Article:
LONGLIST NOMINEE. In 1979, as violence erupts all over Ireland, two outsiders travel to a small island off the west coast in search of their own answers, despite what it may cost the islanders.
An expertly woven portrait of character and place, a stirring investigation into yearning to find one’s way, and an unflinchingly political critique of the long, seething cost of imperialism, Audrey Magee’s The Colony is a novel that transports, that celebrates beauty and connection, and that reckons with the inevitable ruptures of independence.
“What a relief it is to find a novel that treats the reader as a grown-up, that is fresh without chasing literary fashion, provocative but not shouty, and idiosyncratic but fully satisfying from the strange comedy of its opening pages to its decisive conclusion.”—John Self, The Times
LONGLIST NOMINEE. This lyrical debut novel is at once a passionate coming-of-age story, a meditation on illness and death, and a kaleidoscopic journey through one woman’s life—told in part by the malevolent voice of her disease.
Lia, her husband Harry, and their beloved daughter, Iris, are a precisely balanced family of three. With Iris struggling to navigate the social tightrope of early adolescence, their tender home is a much-needed refuge. But when a sudden diagnosis threatens to derail each of their lives, the secrets of Lia’s past come rushing into the present, and the world around them begins to transform.
Pivoting between the domestic and the epic, the comic and the heart-breaking, this astonishing novel unearths the darkness and levity of one woman’s life to symphonic effect.
"English novelist Mortimer's debut novel is a poetic story of a woman and the cancer that consumes her body... Using word placement, font, and shape to create images on the page, Mortimer deepens the reader’s engagement with the story and characters ... Through breathtaking attention to detail, Mortimer crafts a stunning novel that touches on the expanses one life can contain."—Booklist
LONGLIST NOMINEE. Kiara and her brother, Marcus, are scraping by in an East Oakland apartment complex optimistically called the Regal-Hi. Both have dropped out of high school, their family fractured by death and prison
But while Marcus clings to his dream of rap stardom, Kiara hunts for work to pay their rent—which has more than doubled—and to keep the nine-year-old boy next door, abandoned by his mother, safe and fed. One night, what begins as a drunken misunderstanding with a stranger turns into the job Kiara never imagined wanting but now desperately needs: nightcrawling. Her world breaks open even further when her name surfaces in an investigation that exposes her as a key witness in a massive scandal within the Oakland Police Department.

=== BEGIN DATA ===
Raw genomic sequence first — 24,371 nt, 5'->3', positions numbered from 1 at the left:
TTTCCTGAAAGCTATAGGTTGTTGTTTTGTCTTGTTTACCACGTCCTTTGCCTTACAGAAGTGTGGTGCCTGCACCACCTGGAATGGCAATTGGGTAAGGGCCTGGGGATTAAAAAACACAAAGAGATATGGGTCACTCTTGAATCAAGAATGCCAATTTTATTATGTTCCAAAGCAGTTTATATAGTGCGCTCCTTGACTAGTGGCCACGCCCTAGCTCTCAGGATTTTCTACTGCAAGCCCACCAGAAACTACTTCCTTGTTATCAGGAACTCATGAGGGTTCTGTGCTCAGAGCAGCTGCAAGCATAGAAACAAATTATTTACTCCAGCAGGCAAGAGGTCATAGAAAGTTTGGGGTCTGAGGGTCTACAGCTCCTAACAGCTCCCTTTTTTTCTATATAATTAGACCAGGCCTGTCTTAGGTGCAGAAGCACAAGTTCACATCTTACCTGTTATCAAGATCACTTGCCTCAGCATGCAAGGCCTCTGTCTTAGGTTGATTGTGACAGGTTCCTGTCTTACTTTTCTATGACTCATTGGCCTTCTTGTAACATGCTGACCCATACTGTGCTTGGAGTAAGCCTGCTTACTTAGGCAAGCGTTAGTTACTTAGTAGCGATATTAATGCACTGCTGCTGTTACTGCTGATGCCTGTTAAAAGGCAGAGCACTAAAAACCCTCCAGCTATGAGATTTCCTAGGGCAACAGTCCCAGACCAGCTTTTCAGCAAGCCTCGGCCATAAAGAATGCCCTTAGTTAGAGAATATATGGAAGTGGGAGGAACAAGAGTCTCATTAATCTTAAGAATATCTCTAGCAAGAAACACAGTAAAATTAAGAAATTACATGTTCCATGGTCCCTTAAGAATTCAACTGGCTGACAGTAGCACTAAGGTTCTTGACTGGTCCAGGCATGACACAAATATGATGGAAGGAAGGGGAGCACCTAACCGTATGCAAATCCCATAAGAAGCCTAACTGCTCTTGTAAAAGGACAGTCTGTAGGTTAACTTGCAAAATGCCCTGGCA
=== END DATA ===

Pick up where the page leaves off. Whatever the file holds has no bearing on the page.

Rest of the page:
“Mottley accesses the feelings one sometimes has while reading Dickens, the breathless sense that some massive unfairness is being inflicted on a good and innocent person . . . Kiara’s true outlet for hope is in the makeshift family of friends and relatives she manages to hold together. From such connections Mottley’s seemingly fatalistic book finds its buoyant humanity.” —Sam Sacks, Wall Street Journal
LONGLIST NOMINEE. Coming out in the US January 24th, 2023, but available for preorder. “The first thing we did was change our names. We were going to be Sappho,” so begins this intrepid debut novel, centuries after the Greek poet penned her lyric verse. Ignited by the same muse, a myriad of women break from their small, predetermined lives for seemingly disparate paths: in 1892, Rina Faccio trades her needlepoint for a pen; in 1902, Romaine Brooks sails for Capri with nothing but her clotted paintbrushes; and in 1923, Virginia Woolf writes: “I want to make life fuller and fuller.” Writing in cascading vignettes, Selby Wynn Schwartz spins an invigorating tale of women whose narratives converge and splinter as they forge queer identities and claim the right to their own lives. A luminous meditation on creativity, education, and identity, After Sappho announces a writer as ingenious as the trailblazers of our past.
"A highly original, practically uncategorisable novel... Sarah Bernhardt, Virginia Woolf, the Italian writer and lesbian Lina Poletti, plus a host of other lesser-known women who pushed against the conventions of the time — all are given fresh life in this entrancing choric collage of a novel which seems to speak both in one voice and in multitudes all at the same time... I loved it."
— Claire Allfree - Daily Mail